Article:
Preferably, a product is designated as “non-applicable other” if it is considered a non-product. This group contains general discussion and institutional products. Likewise, a product may be designated as “unknown” if it cannot be determined. Finally, a product is designated as “other” if it cannot be placed in the other categories. The OTC, non-applicable other, unknown and other categories may be aggregated into a single group.

The second indicator, for Patent Status, categorizes drugs based upon the patent protection status of their molecule. Such protection status may be determined based upon general patent knowledge, or alternatively, upon in-depth patent research. In a preferred embodiment, the Patent Status indicator may take the values of on-patent, off-patent, OTC and other.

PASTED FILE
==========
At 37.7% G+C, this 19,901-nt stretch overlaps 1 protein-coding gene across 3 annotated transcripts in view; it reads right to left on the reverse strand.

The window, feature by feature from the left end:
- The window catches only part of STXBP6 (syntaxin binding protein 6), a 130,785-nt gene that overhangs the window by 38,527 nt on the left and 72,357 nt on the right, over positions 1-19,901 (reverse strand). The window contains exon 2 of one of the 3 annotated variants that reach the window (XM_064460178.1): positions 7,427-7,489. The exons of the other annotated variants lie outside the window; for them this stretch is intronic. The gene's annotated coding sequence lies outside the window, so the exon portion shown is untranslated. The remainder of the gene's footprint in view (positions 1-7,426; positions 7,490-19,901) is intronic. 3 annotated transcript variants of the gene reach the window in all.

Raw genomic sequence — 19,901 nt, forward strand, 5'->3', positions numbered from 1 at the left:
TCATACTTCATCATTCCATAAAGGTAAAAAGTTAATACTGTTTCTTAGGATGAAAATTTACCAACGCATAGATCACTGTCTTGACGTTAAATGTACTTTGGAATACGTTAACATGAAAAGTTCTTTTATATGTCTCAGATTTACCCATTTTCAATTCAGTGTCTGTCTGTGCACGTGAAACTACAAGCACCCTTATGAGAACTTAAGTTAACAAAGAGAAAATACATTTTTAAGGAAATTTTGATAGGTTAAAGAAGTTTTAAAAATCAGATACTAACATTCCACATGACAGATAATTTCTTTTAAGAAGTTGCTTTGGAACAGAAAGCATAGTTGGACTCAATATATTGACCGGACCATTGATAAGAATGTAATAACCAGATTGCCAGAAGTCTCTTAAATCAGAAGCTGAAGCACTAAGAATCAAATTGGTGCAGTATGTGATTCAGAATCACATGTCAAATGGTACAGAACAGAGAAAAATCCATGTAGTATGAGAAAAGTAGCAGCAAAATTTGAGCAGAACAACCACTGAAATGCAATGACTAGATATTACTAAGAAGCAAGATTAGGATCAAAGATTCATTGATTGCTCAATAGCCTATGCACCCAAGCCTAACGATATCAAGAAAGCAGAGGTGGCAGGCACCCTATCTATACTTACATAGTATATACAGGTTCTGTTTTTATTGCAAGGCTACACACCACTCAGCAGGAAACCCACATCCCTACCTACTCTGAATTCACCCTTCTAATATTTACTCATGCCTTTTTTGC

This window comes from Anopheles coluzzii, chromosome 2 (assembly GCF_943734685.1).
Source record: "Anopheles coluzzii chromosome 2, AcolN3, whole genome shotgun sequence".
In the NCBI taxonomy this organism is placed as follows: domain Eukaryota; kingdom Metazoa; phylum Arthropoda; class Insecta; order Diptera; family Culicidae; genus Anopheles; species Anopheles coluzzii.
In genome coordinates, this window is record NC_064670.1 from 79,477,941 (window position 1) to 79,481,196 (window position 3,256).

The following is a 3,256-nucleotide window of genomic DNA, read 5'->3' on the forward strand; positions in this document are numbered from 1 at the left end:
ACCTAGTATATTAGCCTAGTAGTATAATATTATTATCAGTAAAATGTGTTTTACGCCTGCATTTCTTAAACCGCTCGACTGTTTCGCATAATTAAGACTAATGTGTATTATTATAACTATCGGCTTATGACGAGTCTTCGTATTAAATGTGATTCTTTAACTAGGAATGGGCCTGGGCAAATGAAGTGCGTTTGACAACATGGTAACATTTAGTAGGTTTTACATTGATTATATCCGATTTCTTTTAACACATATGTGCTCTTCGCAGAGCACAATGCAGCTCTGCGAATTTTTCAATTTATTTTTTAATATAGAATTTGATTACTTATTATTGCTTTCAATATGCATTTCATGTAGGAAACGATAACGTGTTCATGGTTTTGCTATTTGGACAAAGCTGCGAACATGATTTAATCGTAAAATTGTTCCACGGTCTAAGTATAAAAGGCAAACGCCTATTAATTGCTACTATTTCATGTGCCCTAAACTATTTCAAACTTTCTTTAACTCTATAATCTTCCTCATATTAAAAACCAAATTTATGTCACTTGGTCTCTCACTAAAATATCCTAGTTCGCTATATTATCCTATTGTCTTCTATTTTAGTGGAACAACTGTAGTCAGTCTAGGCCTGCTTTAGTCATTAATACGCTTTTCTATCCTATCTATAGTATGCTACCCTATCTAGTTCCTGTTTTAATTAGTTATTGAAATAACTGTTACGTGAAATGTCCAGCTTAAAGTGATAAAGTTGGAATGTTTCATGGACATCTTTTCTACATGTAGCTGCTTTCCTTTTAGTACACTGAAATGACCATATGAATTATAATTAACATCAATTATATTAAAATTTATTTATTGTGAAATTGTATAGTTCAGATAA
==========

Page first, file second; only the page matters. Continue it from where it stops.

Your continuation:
A product is designated as being “on patent” if the chemical equivalent of the product is available from only one manufacturer. Historically, some products will show that if product is only available from a single source, it was determined as on patent, even though all patents associated with the product may have expired and the product is very old.

A product that is more than 20 years old is designated as being off-patent (included are patented line extensions of a product) since most product patents do not last more than 20 years. Off-patent is also applied if the chemical equivalent of the product is available from more than one manufacturer. OTC products and products that do not fit in the other categories (“other”) may be aggregated.

The third indicator, for Source, is based on product availability from a manufacturer or manufacturers where the product must be chemically equivalent. In a preferred embodiment, the Source indicator may take the values of single source, multiple source, co-licensed, OTC, and other.